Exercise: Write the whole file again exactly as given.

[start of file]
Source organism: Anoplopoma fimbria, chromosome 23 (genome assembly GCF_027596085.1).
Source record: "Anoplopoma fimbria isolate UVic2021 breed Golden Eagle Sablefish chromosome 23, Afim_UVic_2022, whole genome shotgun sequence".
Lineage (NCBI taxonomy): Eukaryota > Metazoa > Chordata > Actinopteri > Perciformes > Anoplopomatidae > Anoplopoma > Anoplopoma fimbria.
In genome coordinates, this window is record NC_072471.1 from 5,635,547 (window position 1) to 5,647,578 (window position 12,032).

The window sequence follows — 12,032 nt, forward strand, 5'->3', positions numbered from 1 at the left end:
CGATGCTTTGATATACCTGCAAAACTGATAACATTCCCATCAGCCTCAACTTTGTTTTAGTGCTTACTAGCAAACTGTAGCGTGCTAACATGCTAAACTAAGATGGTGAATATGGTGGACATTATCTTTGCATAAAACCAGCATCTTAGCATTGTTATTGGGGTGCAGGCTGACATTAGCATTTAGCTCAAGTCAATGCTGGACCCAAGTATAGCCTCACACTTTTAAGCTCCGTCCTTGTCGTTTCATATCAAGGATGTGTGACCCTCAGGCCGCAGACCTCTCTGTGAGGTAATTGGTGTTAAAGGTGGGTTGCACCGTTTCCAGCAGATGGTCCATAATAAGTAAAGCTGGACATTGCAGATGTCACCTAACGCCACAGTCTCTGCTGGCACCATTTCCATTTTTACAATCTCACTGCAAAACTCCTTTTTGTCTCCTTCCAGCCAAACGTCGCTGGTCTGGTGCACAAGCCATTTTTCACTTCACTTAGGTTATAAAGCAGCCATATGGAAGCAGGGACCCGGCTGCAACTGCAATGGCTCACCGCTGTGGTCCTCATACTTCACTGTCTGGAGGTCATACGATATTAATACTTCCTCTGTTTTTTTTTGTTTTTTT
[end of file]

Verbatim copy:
Source organism: Anoplopoma fimbria, chromosome 23 (genome assembly GCF_027596085.1).
Source record: "Anoplopoma fimbria isolate UVic2021 breed Golden Eagle Sablefish chromosome 23, Afim_UVic_2022, whole genome shotgun sequence".
Lineage (NCBI taxonomy): Eukaryota > Metazoa > Chordata > Actinopteri > Perciformes > Anoplopomatidae > Anoplopoma > Anoplopoma fimbria.
In genome coordinates, this window is record NC_072471.1 from 5,635,547 (window position 1) to 5,647,578 (window position 12,032).

The window sequence follows — 12,032 nt, forward strand, 5'->3', positions numbered from 1 at the left end:
CGATGCTTTGATATACCTGCAAAACTGATAACATTCCCATCAGCCTCAACTTTGTTTTAGTGCTTACTAGCAAACTGTAGCGTGCTAACATGCTAAACTAAGATGGTGAATATGGTGGACATTATCTTTGCATAAAACCAGCATCTTAGCATTGTTATTGGGGTGCAGGCTGACATTAGCATTTAGCTCAAGTCAATGCTGGACCCAAGTATAGCCTCACACTTTTAAGCTCCGTCCTTGTCGTTTCATATCAAGGATGTGTGACCCTCAGGCCGCAGACCTCTCTGTGAGGTAATTGGTGTTAAAGGTGGGTTGCACCGTTTCCAGCAGATGGTCCATAATAAGTAAAGCTGGACATTGCAGATGTCACCTAACGCCACAGTCTCTGCTGGCACCATTTCCATTTTTACAATCTCACTGCAAAACTCCTTTTTGTCTCCTTCCAGCCAAACGTCGCTGGTCTGGTGCACAAGCCATTTTTCACTTCACTTAGGTTATAAAGCAGCCATATGGAAGCAGGGACCCGGCTGCAACTGCAATGGCTCACCGCTGTGGTCCTCATACTTCACTGTCTGGAGGTCATACGATATTAATACTTCCTCTGTTTTTTTTTGTTTTTTT